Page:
Is there a cure for Alzheimer’s? (The End of Alzheimer’s Program book review)

photo of woman showing her cellphone to her grandmother

written by Nina Shantel, blog:, published September 13, 2022

There is not a cure for Alzheimer’s disease and, most likely, never will be, but it’s possible to reverse and prevent Alzheimer’s through nutrition, lifestyle, exercise, and detoxification.

(if you prefer to watch a video instead of reading this post, click the red play button below)

In the book, “The End of Alzheimer’s Program. The First Protocol to Enhance Cognition and Reverse Decline at any age,” Dr. Dale Bredesen outlines his convoluted, multi-faceted strategies to reverse and prevent Alzheimer’s. He should have changed the end portion of the title of his book because he admits that the older someone is and the longer they have had Alzheimer’s, his protocol is less likely to prevent, slow or reverse mental decline. He doesn’t have long-term proof his protocol is effective as the longest anyone has been on his program is eight years (Bredesen, p 54).

His protocol involves dietary changes, exercise, detoxification, counting macros, supplementation, probiotics, numerous tests, meditation, training your brain to improve cognition, stress release, dental work, journaling, keeping a food diary, tracking macronutrients, sleep therapies, fasting, and working with a functional medicine practitioner, amongst other tools. The list of suggestions is so long and so confusing, someone should seek medical advice instead of following the steps in this book to customize the strategies to what one really needs.

He calls his diet a plant-based ketogenic diet, but it’s not plant-based, and encourages animal products from fish and eggs (which are extremely high in cholesterol). A plant-based diet is either entirely vegan or where the majority of calories come from whole plants. Most of the calories in this diet plan comes from fat (animal fats and oils), preferring MCT oil.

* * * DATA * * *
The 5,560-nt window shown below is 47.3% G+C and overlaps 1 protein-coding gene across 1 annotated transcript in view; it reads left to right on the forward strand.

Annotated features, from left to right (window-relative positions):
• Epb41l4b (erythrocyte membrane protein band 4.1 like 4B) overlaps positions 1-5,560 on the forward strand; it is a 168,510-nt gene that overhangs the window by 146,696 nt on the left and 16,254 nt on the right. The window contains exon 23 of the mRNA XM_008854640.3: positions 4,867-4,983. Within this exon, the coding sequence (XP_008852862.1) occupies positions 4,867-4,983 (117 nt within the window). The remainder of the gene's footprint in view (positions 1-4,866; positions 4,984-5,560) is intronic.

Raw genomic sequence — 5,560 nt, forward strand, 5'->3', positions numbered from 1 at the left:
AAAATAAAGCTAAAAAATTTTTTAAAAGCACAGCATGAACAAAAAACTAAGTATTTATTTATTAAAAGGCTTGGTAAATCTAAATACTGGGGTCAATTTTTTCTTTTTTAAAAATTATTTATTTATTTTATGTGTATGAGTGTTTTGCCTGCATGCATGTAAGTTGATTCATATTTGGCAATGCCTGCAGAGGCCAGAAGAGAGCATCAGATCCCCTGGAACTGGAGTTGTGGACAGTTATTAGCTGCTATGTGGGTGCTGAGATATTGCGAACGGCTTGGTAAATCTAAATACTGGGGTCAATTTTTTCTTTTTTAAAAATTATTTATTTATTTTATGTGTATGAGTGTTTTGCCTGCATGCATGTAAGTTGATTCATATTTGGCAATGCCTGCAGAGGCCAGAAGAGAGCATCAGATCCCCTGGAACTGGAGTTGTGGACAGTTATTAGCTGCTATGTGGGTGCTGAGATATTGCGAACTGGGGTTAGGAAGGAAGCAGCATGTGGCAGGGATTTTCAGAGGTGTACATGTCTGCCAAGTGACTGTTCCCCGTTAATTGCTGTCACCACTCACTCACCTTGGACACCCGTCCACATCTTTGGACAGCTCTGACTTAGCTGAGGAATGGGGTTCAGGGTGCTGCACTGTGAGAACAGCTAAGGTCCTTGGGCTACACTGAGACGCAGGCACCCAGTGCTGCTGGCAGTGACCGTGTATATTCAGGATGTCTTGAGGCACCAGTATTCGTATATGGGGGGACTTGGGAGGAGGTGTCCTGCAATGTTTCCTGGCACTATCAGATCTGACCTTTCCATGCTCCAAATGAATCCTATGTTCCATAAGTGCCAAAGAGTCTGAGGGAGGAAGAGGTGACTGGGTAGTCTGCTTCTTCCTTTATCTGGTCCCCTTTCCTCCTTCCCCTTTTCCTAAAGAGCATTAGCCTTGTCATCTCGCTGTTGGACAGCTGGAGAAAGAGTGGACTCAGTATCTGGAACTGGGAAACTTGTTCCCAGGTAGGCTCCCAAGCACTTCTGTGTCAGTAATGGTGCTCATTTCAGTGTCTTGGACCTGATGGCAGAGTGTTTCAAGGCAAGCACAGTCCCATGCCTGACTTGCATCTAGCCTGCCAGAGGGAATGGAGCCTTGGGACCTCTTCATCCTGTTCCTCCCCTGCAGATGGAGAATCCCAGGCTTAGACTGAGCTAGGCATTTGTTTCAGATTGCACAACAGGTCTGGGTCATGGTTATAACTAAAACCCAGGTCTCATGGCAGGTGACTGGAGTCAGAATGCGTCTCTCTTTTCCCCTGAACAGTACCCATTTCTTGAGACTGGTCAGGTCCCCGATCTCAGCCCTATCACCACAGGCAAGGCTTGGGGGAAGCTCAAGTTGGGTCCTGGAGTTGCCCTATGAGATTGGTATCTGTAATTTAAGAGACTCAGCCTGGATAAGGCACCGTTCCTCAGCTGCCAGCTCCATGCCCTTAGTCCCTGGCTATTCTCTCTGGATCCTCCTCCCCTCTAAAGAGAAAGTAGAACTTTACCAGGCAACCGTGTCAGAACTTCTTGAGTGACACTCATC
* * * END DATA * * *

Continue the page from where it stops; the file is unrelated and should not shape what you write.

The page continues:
fish contains saturated fats, microplastics, mercury and toxins.
We can get omega 3s from plants instead of from fish

MCT oil is made from either palm oil or coconut oil, which are both high in saturated fat. Tropical oils are the least heart-healthy out of all the oils, yet Dr. Bredesen is recommending them.

Dr. Bredesen wants people to consume three tablespoons of MCT oils and warns that this can cause diarrhea. High fat diets cause diarrhea. This is your body telling you to stop eating oil and to minimize fats!

oils are processed foods that increase cholesterol.
Oils are not heart-healthy and should be avoided

Three tablespoons of coconut oil is 365 calories, and has a terrible ratio of omega 3s (1%) to omega 6  (6%) with 33 grams of saturated fat. Coconut oil has no vitamins, except for a negligible amount of vitamin K, no fiber and no minerals.

If you want healthy fats with a high ratio of omega 3s, choose chia seeds over oils. Chia seeds have a favorable ratio of omega 3s to 6s, 486% omega 3’s to 15% omega 6. Chia seeds have 1 gram of saturated fat compared to 5 grams in olive oil. Coconut oil has a whopping 33 grams of saturated fat.

chia seeds are a healthy whole-food that is high in omega 3 fatty acids

Per the Mayo Clinic, “saturated fat is known to raise cholesterol levels, linked with heart disease risk.” All oils raise cholesterol levels, some worse than others. Coconut oil will raise your cholesterol levels more than heathier oils like olive oils. Healthier does not mean healthy though. “…research has found that cholesterol levels have more to do with the fat you eat, namely saturated and trans fats,” which is another reason to reduce saturated fats (1).